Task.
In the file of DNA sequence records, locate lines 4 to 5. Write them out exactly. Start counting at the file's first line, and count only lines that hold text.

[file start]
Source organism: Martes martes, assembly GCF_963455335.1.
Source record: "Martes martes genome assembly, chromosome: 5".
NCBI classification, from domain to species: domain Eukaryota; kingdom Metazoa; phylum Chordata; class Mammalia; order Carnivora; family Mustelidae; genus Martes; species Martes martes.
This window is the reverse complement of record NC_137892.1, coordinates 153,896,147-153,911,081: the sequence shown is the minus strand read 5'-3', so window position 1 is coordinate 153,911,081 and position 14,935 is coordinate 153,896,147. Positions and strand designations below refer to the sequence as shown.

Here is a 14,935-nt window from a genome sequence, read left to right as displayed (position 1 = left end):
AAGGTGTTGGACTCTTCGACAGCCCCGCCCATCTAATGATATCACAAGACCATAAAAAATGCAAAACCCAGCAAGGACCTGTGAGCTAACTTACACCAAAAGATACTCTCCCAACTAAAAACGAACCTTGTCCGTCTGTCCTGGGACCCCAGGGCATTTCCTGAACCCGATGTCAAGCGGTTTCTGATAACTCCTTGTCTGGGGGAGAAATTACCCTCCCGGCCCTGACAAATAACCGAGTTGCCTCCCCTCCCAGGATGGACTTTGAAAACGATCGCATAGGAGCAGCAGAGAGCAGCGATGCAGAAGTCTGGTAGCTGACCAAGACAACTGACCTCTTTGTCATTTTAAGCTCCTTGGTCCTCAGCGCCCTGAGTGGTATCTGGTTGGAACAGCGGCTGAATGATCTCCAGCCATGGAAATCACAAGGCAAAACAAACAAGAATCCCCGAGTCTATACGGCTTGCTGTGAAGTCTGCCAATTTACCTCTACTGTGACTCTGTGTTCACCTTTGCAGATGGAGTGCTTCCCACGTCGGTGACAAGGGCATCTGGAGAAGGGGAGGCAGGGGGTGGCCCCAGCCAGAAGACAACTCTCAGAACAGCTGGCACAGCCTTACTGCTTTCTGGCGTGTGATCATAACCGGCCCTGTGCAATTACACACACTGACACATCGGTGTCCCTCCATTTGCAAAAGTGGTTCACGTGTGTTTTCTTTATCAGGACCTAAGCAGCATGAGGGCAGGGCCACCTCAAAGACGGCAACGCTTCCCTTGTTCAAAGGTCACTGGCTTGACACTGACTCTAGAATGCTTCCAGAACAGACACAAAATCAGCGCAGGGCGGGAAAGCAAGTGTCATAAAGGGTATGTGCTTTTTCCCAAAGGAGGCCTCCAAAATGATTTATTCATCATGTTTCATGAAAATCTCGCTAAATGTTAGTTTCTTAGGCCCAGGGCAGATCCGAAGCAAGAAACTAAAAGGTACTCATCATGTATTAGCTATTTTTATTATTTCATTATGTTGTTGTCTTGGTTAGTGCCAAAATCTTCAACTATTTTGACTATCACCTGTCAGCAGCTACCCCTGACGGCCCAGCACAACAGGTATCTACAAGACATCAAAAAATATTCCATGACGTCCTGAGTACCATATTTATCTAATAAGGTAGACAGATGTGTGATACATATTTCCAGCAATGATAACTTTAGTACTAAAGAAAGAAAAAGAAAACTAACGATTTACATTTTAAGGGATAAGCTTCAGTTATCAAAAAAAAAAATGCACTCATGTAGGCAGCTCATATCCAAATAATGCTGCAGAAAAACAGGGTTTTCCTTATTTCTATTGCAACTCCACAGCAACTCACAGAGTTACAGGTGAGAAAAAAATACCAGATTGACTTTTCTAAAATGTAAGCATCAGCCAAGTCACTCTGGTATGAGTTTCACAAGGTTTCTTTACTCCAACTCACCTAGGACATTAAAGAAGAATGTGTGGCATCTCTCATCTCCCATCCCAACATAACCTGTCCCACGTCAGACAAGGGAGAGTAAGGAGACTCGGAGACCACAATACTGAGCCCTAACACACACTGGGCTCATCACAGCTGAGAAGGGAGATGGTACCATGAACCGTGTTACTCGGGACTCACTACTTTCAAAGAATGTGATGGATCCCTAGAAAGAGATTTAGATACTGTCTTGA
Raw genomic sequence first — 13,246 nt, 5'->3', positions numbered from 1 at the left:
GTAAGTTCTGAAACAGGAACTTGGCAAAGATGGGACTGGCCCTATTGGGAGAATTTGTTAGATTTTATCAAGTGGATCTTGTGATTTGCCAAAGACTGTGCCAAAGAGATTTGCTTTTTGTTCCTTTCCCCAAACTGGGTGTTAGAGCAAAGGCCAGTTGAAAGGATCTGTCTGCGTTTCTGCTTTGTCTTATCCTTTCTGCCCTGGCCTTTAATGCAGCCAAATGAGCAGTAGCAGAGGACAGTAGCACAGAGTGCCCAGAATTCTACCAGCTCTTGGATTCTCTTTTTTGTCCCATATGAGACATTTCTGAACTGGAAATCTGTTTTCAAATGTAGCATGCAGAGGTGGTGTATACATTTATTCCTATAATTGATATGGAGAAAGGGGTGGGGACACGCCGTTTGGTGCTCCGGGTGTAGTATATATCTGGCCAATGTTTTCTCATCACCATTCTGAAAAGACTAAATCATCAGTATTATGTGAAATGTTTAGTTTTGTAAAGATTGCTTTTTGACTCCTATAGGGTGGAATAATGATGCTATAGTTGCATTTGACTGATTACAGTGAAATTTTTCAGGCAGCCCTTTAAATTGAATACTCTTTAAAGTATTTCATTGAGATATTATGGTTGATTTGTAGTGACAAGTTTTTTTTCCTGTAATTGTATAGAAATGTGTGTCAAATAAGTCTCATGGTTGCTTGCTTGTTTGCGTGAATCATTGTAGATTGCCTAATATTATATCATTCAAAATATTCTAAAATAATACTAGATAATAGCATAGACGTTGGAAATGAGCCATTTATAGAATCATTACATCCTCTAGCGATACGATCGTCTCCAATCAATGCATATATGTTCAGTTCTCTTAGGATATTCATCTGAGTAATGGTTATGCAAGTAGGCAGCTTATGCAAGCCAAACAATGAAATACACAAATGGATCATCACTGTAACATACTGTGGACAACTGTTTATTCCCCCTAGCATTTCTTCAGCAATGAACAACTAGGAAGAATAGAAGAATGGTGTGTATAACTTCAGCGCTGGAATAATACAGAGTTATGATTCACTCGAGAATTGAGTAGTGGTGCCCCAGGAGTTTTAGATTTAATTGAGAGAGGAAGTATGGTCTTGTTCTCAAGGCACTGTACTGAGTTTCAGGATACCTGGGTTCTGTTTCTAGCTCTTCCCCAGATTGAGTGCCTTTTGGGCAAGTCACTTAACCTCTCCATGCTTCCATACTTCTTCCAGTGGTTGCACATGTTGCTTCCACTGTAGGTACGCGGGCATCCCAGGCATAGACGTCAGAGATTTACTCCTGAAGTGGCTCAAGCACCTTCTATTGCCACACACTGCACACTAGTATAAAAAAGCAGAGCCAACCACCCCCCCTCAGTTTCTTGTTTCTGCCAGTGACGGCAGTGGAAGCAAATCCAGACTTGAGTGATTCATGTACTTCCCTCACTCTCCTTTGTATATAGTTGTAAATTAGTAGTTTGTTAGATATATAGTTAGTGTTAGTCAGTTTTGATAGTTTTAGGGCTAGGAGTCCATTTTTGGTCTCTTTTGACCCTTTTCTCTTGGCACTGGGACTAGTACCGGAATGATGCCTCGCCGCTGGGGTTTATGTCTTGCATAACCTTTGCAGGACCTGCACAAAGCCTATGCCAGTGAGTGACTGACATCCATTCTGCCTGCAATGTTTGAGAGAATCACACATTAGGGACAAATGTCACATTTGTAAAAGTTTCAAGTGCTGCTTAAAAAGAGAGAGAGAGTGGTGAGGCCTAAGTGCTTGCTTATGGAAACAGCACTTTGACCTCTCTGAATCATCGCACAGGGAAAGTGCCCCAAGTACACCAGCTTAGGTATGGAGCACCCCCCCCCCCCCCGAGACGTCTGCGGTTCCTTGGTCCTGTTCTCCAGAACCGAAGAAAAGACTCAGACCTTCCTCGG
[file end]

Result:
This window is the reverse complement of record NC_137892.1, coordinates 153,896,147-153,911,081: the sequence shown is the minus strand read 5'-3', so window position 1 is coordinate 153,911,081 and position 14,935 is coordinate 153,896,147. Positions and strand designations below refer to the sequence as shown.

Here is a 14,935-nt window from a genome sequence, read left to right as displayed (position 1 = left end):